For Anders, he’s fought 11 of his 14 professional fights at middleweight (185 pounds) despite weighing between 220-230 pounds outside of camp. Naturally, cutting that kind of weight is a major challenge, but now having several years of experience, Anders says cutting weight is “kind of second nature.”

The same attitude applies for traditional diets.

If you don’t want to create your own diet then you might consider a trendy diet like the Ketogenic (Keto) Diet or Whole30 Program. It’s fine to choose this route, but there are things to keep in mind.

“There may be some that benefit from a Keto diet, but for someone to say, ‘I’m going to cut out all carbs and sugar,’ you don’t need to do that, first of all," Dr. Kitchin said. "Carbs and a little bit of sugar aren’t going to hurt you. It’s when we overdo it to where it affects our weight.”

The effects can also become psychological.

“Many people will do the Whole30 with no ill effects either psychologically or physically," Dr. Kitchin said. "The people I really caution going with those program are if you’ve had psychological problems with eating before, such a psychological disorder or an eating disorder, have problems with binge eating or mindless eating, those are probably not going to be good programs for you.”

The concept behind losing weight seems easy enough. You need to eat healthy food and avoid unhealthy food, right?

Yes and no.

Words like “moderate” and “tame” should be used instead of “avoid” and “eliminate.”

Eliminating certain foods can lead to caving for cravings and binge eating when your commitment to dieting hits a weak moment.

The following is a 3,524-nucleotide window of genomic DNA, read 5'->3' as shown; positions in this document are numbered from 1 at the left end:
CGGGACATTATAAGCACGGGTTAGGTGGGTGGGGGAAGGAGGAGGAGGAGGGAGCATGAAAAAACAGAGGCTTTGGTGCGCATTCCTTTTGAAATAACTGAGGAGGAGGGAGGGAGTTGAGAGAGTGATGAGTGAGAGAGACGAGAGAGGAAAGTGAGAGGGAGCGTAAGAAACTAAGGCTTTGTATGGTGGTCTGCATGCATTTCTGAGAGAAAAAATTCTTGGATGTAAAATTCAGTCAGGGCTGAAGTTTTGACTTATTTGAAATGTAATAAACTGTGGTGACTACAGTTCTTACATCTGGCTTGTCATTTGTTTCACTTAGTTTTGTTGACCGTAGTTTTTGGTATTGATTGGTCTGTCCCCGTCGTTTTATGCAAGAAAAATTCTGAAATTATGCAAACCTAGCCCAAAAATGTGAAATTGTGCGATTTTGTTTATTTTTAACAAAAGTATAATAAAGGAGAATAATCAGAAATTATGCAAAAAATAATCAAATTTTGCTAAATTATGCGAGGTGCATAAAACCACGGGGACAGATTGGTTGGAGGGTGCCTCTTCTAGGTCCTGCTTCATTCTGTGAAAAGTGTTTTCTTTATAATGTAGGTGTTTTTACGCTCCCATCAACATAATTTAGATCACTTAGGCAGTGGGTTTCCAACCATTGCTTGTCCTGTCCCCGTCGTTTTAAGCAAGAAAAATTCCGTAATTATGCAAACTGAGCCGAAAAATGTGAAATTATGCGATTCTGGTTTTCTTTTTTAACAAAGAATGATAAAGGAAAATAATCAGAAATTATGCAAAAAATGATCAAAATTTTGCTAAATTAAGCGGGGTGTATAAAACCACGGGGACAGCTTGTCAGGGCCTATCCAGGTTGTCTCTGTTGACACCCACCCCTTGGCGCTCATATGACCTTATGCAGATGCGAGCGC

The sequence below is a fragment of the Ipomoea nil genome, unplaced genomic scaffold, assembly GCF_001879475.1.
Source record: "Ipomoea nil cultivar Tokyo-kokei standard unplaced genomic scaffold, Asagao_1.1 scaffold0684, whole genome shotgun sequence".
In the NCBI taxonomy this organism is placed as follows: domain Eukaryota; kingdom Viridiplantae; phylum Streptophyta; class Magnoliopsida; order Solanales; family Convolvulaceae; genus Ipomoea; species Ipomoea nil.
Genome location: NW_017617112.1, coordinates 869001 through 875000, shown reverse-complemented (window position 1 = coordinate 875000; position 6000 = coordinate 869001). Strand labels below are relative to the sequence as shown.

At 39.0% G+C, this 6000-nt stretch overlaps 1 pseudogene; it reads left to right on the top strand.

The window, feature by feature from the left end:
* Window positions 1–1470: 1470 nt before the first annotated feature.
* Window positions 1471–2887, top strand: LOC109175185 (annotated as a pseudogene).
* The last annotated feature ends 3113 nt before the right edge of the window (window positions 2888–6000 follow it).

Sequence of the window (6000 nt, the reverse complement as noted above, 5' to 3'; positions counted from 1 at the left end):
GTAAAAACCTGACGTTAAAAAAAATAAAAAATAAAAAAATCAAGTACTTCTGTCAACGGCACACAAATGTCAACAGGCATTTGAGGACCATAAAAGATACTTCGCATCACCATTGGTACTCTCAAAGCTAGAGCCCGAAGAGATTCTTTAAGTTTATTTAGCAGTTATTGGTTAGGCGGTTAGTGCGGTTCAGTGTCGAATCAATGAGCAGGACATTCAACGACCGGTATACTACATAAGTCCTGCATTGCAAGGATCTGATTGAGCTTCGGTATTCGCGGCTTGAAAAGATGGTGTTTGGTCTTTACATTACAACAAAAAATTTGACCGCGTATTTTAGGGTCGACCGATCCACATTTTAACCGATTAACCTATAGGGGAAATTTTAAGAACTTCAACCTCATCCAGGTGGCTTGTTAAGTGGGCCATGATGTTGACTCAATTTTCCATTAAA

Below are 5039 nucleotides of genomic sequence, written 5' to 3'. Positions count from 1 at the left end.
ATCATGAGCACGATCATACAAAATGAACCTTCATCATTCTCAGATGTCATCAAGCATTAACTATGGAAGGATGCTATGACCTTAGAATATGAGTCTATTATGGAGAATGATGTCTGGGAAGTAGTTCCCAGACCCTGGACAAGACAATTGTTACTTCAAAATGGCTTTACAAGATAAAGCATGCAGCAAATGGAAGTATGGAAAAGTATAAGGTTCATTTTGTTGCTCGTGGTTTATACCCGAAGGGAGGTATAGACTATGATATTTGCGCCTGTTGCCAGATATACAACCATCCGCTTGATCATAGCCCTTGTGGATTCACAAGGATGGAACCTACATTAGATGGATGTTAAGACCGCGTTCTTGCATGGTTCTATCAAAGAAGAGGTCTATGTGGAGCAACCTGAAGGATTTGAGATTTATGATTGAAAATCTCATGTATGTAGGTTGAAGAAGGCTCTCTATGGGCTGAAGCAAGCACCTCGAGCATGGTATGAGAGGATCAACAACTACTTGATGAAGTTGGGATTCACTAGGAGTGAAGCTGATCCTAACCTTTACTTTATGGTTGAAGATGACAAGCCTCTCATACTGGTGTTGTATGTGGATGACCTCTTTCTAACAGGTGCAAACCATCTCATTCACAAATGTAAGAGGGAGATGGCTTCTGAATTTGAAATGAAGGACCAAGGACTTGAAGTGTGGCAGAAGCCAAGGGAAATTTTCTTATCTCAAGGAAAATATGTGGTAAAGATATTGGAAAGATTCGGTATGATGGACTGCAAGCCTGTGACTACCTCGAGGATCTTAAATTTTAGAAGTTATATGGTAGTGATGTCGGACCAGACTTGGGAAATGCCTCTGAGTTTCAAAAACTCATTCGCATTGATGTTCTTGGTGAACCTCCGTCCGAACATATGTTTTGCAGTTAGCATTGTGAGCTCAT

“In a way when people start to diet it’s easier to say, ‘I’ll cut out all sugar,’ but that ends up backfiring a lot of times because we like sugar - and a little bit of sugar is fine,” Dr. Kitchin said. "So then when you cut it all out and you decide, ‘Ah, I can’t take this anymore,’ you have a little bit of sugar, many people have this response of no control and then they’re binging on it. That’s a really distressing place for people to be psychologically and again can lead you into eating disorder territory.

“It leads into this ‘all or nothing’ thinking. I’m either on a diet or off a diet. I’m either eating extremely well or I’m going to throw caution to the wind and eat whatever I want. Neither or those two are good places to be.”

There are programs that avoid the “all or nothing” attitude. Weight Watchers uses a point system to make the diet effective rather than telling participants what they can and cannot eat.

"No foods are off limits, you just kind of cut back and they really encourage high-fiber foods and low-calorie foods,” Dr. Kitchin said about Weight Watchers.